In honor of this fantastic show and my childhood memories growing up LDS, here's a link to all those great songs on the "I'm a Mormon" record by Janeen Brady! Go ahead, sing along...I won't tell! =)

Tuesday, May 12, 2009

Something Other Than the Olive Garden

Okay, folks. After one too many of my friends have told me how they came downtown and went to the Olive Garden before such and such event, I feel it my duty, to step in, and give you all some advice on the many other options you have for dining in Salt Lake City! Friends!! If you are coming downtown, I implore you to try something new, and enjoy all the various options you have when dining in the city! To that end, here are some of my local favs (along with my favorite dishes)! Try them out! You won't be disappointed.

Bruges Waffles
This place just opened across from Pioneer Park. I know what you are thinking but it is actually a really nice place to hang out in during the day. Trust me. Bruges makes the best waffle I have ever had. Ever. Even compared to Waffle House waffles (and those of you who have tried Waffle House waffles will know what i mean) Anyway, back to Bruges, their waffles are more like dessert tho, so to round out the meal I suggest getting some of their tasty Frites (french fries). Thats at least two food groups, right?

Banbury Cross
The best donuts in town. Hands down. Try a cinnamon one or a bear claw. Delicious!

ACME Burgers
Everything is good at ACME! Everything. It is a great place to go for Sunday Brunch. My favorite dish being the Rabanada French Toast - think, churros for breakfast. But not a bad idea to split that with someone who is getting something a little less sweet, like possibly the Frittata.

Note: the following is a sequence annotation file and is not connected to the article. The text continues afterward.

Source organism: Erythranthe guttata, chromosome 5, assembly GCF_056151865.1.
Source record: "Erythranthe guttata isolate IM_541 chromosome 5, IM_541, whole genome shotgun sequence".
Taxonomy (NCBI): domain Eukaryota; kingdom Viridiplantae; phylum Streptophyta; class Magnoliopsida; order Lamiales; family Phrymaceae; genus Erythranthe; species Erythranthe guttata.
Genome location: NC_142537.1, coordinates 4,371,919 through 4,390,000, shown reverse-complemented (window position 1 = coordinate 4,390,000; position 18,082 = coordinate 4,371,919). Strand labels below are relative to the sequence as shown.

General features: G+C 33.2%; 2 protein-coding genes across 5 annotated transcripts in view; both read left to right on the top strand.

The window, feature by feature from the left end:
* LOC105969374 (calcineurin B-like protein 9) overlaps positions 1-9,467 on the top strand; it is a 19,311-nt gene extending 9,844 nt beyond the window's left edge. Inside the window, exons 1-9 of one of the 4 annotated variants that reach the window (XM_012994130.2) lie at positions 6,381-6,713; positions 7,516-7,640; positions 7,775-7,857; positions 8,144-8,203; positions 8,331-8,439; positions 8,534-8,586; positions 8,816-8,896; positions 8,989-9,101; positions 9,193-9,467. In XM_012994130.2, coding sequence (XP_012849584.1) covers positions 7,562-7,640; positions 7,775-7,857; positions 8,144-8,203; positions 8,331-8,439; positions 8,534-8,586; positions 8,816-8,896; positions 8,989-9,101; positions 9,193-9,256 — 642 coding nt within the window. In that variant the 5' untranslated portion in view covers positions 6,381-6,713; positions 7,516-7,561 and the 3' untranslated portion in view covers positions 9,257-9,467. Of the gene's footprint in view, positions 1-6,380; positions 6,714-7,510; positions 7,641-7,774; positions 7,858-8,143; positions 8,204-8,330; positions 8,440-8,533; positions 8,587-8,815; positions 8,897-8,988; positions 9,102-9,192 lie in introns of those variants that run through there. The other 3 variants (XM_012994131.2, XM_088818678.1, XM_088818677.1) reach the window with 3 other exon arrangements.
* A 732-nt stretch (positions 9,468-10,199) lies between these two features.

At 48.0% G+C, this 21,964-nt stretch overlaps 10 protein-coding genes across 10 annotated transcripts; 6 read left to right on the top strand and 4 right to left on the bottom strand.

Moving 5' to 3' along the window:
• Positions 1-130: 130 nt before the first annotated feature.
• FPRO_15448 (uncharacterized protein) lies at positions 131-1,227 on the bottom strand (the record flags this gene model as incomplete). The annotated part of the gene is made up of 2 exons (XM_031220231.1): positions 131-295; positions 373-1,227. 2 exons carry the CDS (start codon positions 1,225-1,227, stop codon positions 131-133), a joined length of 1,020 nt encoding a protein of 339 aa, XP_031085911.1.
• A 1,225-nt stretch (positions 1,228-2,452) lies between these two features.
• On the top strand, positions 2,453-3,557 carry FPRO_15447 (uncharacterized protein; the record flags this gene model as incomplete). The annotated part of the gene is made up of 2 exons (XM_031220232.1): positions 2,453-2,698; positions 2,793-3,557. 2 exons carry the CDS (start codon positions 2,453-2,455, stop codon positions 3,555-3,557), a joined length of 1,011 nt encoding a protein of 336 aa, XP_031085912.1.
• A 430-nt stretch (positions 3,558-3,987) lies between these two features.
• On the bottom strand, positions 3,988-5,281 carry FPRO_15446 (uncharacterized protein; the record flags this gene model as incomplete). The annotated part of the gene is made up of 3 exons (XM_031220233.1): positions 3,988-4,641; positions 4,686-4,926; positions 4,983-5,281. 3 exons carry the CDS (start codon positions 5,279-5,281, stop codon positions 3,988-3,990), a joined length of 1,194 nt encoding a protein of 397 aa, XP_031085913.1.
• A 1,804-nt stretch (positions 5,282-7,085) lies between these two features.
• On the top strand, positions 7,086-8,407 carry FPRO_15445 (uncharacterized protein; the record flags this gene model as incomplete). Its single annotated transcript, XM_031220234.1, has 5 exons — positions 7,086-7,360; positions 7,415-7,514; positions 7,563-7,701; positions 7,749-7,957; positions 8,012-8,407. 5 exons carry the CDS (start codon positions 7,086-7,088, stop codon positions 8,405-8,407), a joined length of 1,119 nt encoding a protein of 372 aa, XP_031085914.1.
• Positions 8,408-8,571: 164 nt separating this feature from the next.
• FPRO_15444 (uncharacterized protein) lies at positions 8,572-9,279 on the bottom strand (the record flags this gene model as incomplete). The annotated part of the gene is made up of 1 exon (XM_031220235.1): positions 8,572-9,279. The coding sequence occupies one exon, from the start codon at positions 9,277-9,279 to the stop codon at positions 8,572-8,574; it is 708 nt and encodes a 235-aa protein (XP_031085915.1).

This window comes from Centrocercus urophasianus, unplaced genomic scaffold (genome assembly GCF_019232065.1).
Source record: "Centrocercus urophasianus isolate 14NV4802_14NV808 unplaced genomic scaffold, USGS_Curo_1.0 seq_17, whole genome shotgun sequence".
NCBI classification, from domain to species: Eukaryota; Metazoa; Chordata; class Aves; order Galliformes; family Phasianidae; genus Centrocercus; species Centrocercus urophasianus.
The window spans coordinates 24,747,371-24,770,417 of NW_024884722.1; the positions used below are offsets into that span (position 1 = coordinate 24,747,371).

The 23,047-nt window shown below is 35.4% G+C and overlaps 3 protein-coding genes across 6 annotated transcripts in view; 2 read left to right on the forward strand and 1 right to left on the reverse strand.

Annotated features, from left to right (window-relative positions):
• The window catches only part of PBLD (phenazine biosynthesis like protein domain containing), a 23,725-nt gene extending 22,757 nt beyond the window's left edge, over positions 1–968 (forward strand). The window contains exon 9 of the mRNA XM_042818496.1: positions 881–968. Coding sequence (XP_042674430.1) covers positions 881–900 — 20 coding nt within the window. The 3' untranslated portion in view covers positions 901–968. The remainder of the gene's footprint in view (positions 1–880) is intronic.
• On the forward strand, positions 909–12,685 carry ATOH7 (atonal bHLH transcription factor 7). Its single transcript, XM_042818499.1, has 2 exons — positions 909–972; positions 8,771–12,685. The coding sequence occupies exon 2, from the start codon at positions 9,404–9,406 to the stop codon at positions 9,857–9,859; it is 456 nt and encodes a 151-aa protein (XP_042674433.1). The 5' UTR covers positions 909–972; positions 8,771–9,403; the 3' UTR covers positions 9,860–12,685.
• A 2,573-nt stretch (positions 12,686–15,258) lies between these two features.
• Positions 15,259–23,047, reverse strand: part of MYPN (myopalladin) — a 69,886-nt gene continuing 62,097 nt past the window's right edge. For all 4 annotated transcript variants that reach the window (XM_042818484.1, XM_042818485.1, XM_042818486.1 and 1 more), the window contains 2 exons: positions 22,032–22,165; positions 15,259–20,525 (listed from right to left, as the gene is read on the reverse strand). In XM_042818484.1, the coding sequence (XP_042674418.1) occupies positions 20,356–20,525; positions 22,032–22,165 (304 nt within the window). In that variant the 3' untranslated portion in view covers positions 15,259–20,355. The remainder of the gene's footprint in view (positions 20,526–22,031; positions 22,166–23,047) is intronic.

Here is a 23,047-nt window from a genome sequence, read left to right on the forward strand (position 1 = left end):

For lunch or dinner they have amazing burgers and amazing everything else. My fav is the ABC Mini (a small burger) with sweet potato fries. If you want to go all out try their Cheese and Beer Fondue with Zuchinni sticks as an appetizer. Also, the bread pudding is a tasty dessert.

Settabello serves Napoli style pizza (very thin crust) that is light and yummy. They use the finest imported ingredients and everything is cooked in minutes in their wood fire brick oven. My favorite pizza is the Margherita. If you are planning on sharing the pizza, then you may want to get a salad as well. I recommend the Caprese salad (fresh tomatoes and mozzerella covered in olive oil).

Red Rock
Right next door to Settabello is another Salt Lake staple. Apparently they make great beer but I tend to favor their homemade rootbeer! Everything I have tried there is good so you really cannot go wrong with anything on the menu. Their dark chocolate cake, tho, is perhaps the best reason to go.

Blue Iguana
Great, fresh mexican food. Salt Lake also offers the Red Iguana on North Temple, but I like the way the Blue Iquana prepares my favorite dish, the Enchiladas Suiza.